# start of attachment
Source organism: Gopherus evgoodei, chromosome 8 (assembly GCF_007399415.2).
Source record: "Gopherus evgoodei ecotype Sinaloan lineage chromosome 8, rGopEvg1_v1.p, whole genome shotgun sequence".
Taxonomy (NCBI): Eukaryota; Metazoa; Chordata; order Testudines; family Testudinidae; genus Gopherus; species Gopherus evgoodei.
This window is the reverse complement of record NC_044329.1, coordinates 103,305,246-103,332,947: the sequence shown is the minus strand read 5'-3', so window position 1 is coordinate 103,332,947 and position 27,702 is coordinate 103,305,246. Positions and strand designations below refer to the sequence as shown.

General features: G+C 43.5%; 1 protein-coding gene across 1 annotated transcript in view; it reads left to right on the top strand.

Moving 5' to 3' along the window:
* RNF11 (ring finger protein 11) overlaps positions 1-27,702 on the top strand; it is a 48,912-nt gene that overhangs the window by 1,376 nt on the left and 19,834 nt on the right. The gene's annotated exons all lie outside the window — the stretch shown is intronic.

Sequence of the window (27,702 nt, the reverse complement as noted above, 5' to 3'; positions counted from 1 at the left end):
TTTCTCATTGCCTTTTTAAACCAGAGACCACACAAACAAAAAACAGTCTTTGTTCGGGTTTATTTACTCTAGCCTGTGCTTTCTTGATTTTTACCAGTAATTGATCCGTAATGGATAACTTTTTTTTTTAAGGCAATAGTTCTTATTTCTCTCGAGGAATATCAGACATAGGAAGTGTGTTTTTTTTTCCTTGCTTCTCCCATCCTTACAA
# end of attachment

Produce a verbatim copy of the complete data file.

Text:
Source organism: Gopherus evgoodei, chromosome 8 (assembly GCF_007399415.2).
Source record: "Gopherus evgoodei ecotype Sinaloan lineage chromosome 8, rGopEvg1_v1.p, whole genome shotgun sequence".
Taxonomy (NCBI): Eukaryota; Metazoa; Chordata; order Testudines; family Testudinidae; genus Gopherus; species Gopherus evgoodei.
This window is the reverse complement of record NC_044329.1, coordinates 103,305,246-103,332,947: the sequence shown is the minus strand read 5'-3', so window position 1 is coordinate 103,332,947 and position 27,702 is coordinate 103,305,246. Positions and strand designations below refer to the sequence as shown.

General features: G+C 43.5%; 1 protein-coding gene across 1 annotated transcript in view; it reads left to right on the top strand.

Moving 5' to 3' along the window:
* RNF11 (ring finger protein 11) overlaps positions 1-27,702 on the top strand; it is a 48,912-nt gene that overhangs the window by 1,376 nt on the left and 19,834 nt on the right. The gene's annotated exons all lie outside the window — the stretch shown is intronic.

Sequence of the window (27,702 nt, the reverse complement as noted above, 5' to 3'; positions counted from 1 at the left end):
TTTCTCATTGCCTTTTTAAACCAGAGACCACACAAACAAAAAACAGTCTTTGTTCGGGTTTATTTACTCTAGCCTGTGCTTTCTTGATTTTTACCAGTAATTGATCCGTAATGGATAACTTTTTTTTTTAAGGCAATAGTTCTTATTTCTCTCGAGGAATATCAGACATAGGAAGTGTGTTTTTTTTTCCTTGCTTCTCCCATCCTTACAA